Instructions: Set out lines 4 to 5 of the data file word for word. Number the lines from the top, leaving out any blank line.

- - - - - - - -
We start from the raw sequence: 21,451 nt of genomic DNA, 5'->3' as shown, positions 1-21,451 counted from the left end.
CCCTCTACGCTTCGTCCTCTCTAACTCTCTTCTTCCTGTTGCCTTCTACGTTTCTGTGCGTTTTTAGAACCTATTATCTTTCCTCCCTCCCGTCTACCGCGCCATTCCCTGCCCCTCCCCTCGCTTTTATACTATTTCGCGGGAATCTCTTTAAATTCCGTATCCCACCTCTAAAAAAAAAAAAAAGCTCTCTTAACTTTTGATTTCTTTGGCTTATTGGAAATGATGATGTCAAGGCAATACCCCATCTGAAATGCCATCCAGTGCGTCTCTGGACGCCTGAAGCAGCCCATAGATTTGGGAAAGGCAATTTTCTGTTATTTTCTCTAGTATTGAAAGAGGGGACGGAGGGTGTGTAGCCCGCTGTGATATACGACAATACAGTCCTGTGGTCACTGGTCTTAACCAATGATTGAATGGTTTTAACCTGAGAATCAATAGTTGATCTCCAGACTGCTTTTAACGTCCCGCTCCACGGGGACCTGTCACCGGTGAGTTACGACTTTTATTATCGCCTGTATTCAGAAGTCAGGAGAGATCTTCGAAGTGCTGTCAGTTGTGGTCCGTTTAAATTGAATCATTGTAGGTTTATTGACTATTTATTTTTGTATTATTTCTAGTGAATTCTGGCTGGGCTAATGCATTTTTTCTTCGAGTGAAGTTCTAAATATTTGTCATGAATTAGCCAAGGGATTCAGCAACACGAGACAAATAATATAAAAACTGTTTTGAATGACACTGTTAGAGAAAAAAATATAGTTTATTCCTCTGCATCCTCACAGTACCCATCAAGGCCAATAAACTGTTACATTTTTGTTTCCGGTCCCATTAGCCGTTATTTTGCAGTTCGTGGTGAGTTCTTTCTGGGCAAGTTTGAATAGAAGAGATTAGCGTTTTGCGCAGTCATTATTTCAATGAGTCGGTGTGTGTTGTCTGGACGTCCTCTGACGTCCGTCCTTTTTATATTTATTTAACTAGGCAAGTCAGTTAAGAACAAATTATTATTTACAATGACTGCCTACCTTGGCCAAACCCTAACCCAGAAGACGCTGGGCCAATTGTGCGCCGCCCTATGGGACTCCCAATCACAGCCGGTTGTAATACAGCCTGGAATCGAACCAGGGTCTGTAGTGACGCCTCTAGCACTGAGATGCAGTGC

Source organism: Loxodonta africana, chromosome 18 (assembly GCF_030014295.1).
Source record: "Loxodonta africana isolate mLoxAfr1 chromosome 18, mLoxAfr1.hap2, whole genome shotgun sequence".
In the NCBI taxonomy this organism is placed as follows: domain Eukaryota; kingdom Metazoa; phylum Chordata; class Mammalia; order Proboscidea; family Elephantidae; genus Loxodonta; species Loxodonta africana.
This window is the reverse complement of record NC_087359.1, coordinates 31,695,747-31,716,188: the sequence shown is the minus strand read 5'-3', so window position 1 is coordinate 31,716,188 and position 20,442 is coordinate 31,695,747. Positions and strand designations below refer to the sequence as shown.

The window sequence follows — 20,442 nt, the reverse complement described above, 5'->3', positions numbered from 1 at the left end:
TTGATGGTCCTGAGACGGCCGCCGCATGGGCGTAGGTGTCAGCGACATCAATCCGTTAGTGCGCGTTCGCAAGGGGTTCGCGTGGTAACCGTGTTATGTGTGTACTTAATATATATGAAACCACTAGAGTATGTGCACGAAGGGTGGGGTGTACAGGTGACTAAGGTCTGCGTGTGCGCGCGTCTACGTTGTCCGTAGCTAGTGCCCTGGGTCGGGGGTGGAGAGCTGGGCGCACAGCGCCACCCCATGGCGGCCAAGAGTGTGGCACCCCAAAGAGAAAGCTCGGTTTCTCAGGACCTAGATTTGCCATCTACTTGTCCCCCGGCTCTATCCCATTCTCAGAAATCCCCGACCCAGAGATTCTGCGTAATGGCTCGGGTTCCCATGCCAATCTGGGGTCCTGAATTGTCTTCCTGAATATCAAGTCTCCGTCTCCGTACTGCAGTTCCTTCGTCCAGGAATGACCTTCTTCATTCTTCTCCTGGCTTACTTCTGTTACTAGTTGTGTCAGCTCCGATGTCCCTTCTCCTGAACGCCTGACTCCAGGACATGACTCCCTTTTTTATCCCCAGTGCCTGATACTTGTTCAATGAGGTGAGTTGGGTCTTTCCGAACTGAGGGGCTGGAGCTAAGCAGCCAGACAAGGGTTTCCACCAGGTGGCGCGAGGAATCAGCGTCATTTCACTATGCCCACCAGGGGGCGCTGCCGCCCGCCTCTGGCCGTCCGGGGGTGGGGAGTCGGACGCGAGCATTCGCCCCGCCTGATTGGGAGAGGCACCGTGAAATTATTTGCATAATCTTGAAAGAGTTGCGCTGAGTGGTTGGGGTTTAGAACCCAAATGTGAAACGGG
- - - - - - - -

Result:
Source record: "Loxodonta africana isolate mLoxAfr1 chromosome 18, mLoxAfr1.hap2, whole genome shotgun sequence".
In the NCBI taxonomy this organism is placed as follows: domain Eukaryota; kingdom Metazoa; phylum Chordata; class Mammalia; order Proboscidea; family Elephantidae; genus Loxodonta; species Loxodonta africana.